|Publication number||US4736928 A|
|Application number||US 06/926,085|
|Publication date||Apr 12, 1988|
|Filing date||Nov 3, 1986|
|Priority date||Nov 3, 1986|
|Publication number||06926085, 926085, US 4736928 A, US 4736928A, US-A-4736928, US4736928 A, US4736928A|
|Original Assignee||Harry Smilkstein|
|Export Citation||BiBTeX, EndNote, RefMan|
|Patent Citations (9), Referenced by (13), Classifications (8), Legal Events (3)|
|External Links: USPTO, USPTO Assignment, Espacenet|
This invention relates to a small hand held tool which is primarily useful in pulling small weeds from planted areas such as gardens and lawns.
Over the years, many appliances have been developed and sold for the purpose of digging weeds from gardens and lawns. Many of these tools are quite effective. But most of them are rather heavy and elaborate, and many of them leave rather large holes in a lawn where the weed has been removed. As a consequence, many gardeners simply pull small weeds with their fingers. This can be quite unsatisfactory because deep rooted weeds such as dandelions are difficult to grasp and dislodge from the ground, and many gardeners do not have enough strength in their fingers to grasp the weeds tightly enough to remove them from the ground. The result is that the weed is not removed at all, or is simply broken off to resprout again from the root remaining in the ground.
Accordingly, it is one object of the present invention to provide an improved hand held weed puller which is very light in weight and easy and convenient to use, and which does not necessarily leave a large hole where a weed has been removed.
Another object of the invention is to provide an improved hand held weed puller which is unusually effective in grasping and removing weeds even though it is unusually simple and inexpensive in construction.
Further objects and advantages of the invention will be apparent from the following description and the accompanying drawings.
In carrying out the invention there is provided a hand-held weed puller tool which is especially useful for the removal of small weeds from a lawn comprising a handle portion and a blade portion firmly attached to and extending from one end of said handle portion, said handle portion being substantially straight and being adapted to be grasped by the four fingers of the hand exclusive of the thumb, said blade portion extending outwardly transverse to the axis of said handle portion and being adapted to be engaged by the thumb of the user to grasp a weed to be pulled between said blade portion and the user's thumb.
FIG. 1 is a perspective view of a preferred embodiment of the hand held weed puller of the present invention.
FIG. 2 is a partial view of a blade portion of the embodiment of FIG. 1.
FIG. 3 is a perspective view of the hand held weed puller of FIG. 1 which is shown in the same aspect as FIG. 1, but showing how the tool is held in the hand of the user during use, and how the tool is used in opposition to the thumb of the hand of the user to tightly grasp and remove weeds.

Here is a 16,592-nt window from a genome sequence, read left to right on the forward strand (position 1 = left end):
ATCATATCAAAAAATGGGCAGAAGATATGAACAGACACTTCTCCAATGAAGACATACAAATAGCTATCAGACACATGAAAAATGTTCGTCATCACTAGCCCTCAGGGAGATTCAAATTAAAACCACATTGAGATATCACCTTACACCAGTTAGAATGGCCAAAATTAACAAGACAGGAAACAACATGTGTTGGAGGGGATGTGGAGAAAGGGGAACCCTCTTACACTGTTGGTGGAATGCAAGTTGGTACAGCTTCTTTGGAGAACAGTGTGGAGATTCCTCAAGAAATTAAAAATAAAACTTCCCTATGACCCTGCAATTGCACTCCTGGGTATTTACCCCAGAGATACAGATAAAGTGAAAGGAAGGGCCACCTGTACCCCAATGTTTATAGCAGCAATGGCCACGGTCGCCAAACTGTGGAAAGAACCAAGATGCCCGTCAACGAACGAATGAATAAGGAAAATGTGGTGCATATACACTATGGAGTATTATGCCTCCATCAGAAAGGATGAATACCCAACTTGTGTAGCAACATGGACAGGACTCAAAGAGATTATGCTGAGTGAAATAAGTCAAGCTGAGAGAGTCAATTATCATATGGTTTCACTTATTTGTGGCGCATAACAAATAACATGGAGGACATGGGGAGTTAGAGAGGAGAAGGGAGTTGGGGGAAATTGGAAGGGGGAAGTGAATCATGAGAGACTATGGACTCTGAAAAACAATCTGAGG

FIG. 4 is an end view of the hand held weed puller of FIG. 1 further illustrating how it is held in the hand of the user and how it is operated in opposition to the user's thumb.
FIG. 5 is an end view corresponding to FIG. 4, but showing the tool alone in an alternative embodiment of the tool handle having an oval cross section.
FIG. 6 is an other alternative embodiment corresponding to FIG. 5 and showing a rectangular cross section for the handle.
FIG. 7 is another alternative embodiment corresponding to FIG. 5 and showing a triangular cross section for the handle.
FIG. 1 is a perspective view of a preferred embodiment of the tool in accordance with the present invention. It includes a substantially cylindrical handle portion 2, and a blade portion 1. The blade portion 1 includes a shank 3 which extends into the handle portion 2 for attachment thereto. In a preferred embodiment, the blade portion 1 may be formed of a metal such as steel, and the handle portion 2 is formed of a molded synthetic resin material such as a phenolic. When formed in this manner, the resin handle is preferably cast or molded around the shank portion 3 of the blade 1.
FIG. 2 is a partial detail view of the shank portion 3 of the blade 1. Preferably, the shank portion 3 includes an opening 5 therein which is filled with the molded resin material of the handle portion 2 when the handle is cast around the shank portion 3 to assure that the parts are firmly anchored together.
As illustrated in FIG. 1, the blade portion 1 extends outwardly, transverse to the axis of the handle portion 2, and is preferably terminated with a serrated edge 6.
FIG. 3 is a perspective view corresponding to the perspective view of FIG. 1, but showing the tool in use. The handle portion 2 is grasped by the hand 8 of the user with an appropriate rotational position so that the thumb 10 of the user is conveniently aligned opposite to the serrated edge 6 so as to conveniently grasp the weed 12, which is to be pulled, between the user's thumb 10 and the serrated edge 6 of the tool.
In typical use for pulling weeds, the serrated edge 6 of the tool may be used first to loosen the soil adjacent to the weed, the thumb is then engaged against the weed, and the tool is given a slight circular twist, by twisting the handle (by bending the hand downwardly at the wrist), while at the sme time raising the hand so as to easily and conveniently pull the weed. It has been found that small weeds with deep roots may be easily removed in this manner.
The tool provides a means for harnessing the force of all four fingers in opposition to the thumb in order to grasp the weed much more forcefully than would be possible without the tool. Furthermore, the serrated edge provides a means for grasping the weed firmly, even though the weed stem may be slippery and difficult to grasp firmly with the bare fingers.
If the serrated edge 6 is dulled by usage, it may be easily sharpened by a few passes of a common triangular saw file.